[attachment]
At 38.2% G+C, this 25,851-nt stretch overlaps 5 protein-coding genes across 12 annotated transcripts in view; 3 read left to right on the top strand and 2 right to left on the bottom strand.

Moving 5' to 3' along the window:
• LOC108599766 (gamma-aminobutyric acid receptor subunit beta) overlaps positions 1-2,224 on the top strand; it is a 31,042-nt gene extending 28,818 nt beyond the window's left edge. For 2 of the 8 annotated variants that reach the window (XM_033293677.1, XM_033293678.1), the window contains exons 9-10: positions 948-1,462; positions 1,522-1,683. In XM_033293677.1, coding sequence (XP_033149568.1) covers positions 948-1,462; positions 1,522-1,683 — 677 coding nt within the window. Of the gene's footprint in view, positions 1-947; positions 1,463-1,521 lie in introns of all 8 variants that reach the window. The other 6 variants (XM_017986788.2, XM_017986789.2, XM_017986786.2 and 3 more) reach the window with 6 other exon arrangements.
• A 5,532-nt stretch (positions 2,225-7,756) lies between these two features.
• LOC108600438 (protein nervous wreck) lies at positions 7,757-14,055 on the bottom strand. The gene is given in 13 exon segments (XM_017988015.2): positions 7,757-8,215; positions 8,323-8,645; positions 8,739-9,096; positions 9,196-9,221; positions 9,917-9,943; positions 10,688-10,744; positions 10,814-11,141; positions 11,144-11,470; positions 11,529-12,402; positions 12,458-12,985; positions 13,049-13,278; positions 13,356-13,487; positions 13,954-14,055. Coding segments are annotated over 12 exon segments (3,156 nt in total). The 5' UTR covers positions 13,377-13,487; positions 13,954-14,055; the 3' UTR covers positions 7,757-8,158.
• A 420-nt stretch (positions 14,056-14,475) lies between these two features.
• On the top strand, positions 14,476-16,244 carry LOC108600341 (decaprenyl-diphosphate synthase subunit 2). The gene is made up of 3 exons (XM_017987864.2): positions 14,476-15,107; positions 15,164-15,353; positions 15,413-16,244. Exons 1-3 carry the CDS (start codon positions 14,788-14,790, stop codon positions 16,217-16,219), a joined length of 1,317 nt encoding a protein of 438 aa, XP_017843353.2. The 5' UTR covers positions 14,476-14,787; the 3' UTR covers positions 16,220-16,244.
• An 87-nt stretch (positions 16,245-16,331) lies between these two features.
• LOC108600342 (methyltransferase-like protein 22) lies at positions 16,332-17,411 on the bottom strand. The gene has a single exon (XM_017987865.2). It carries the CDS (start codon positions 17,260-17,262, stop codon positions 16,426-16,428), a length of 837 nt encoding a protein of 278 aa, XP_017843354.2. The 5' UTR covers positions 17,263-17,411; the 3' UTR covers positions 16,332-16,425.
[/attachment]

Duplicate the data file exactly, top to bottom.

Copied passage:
At 38.2% G+C, this 25,851-nt stretch overlaps 5 protein-coding genes across 12 annotated transcripts in view; 3 read left to right on the top strand and 2 right to left on the bottom strand.

Moving 5' to 3' along the window:
• LOC108599766 (gamma-aminobutyric acid receptor subunit beta) overlaps positions 1-2,224 on the top strand; it is a 31,042-nt gene extending 28,818 nt beyond the window's left edge. For 2 of the 8 annotated variants that reach the window (XM_033293677.1, XM_033293678.1), the window contains exons 9-10: positions 948-1,462; positions 1,522-1,683. In XM_033293677.1, coding sequence (XP_033149568.1) covers positions 948-1,462; positions 1,522-1,683 — 677 coding nt within the window. Of the gene's footprint in view, positions 1-947; positions 1,463-1,521 lie in introns of all 8 variants that reach the window. The other 6 variants (XM_017986788.2, XM_017986789.2, XM_017986786.2 and 3 more) reach the window with 6 other exon arrangements.
• A 5,532-nt stretch (positions 2,225-7,756) lies between these two features.
• LOC108600438 (protein nervous wreck) lies at positions 7,757-14,055 on the bottom strand. The gene is given in 13 exon segments (XM_017988015.2): positions 7,757-8,215; positions 8,323-8,645; positions 8,739-9,096; positions 9,196-9,221; positions 9,917-9,943; positions 10,688-10,744; positions 10,814-11,141; positions 11,144-11,470; positions 11,529-12,402; positions 12,458-12,985; positions 13,049-13,278; positions 13,356-13,487; positions 13,954-14,055. Coding segments are annotated over 12 exon segments (3,156 nt in total). The 5' UTR covers positions 13,377-13,487; positions 13,954-14,055; the 3' UTR covers positions 7,757-8,158.
• A 420-nt stretch (positions 14,056-14,475) lies between these two features.
• On the top strand, positions 14,476-16,244 carry LOC108600341 (decaprenyl-diphosphate synthase subunit 2). The gene is made up of 3 exons (XM_017987864.2): positions 14,476-15,107; positions 15,164-15,353; positions 15,413-16,244. Exons 1-3 carry the CDS (start codon positions 14,788-14,790, stop codon positions 16,217-16,219), a joined length of 1,317 nt encoding a protein of 438 aa, XP_017843353.2. The 5' UTR covers positions 14,476-14,787; the 3' UTR covers positions 16,220-16,244.
• An 87-nt stretch (positions 16,245-16,331) lies between these two features.
• LOC108600342 (methyltransferase-like protein 22) lies at positions 16,332-17,411 on the bottom strand. The gene has a single exon (XM_017987865.2). It carries the CDS (start codon positions 17,260-17,262, stop codon positions 16,426-16,428), a length of 837 nt encoding a protein of 278 aa, XP_017843354.2. The 5' UTR covers positions 17,263-17,411; the 3' UTR covers positions 16,332-16,425.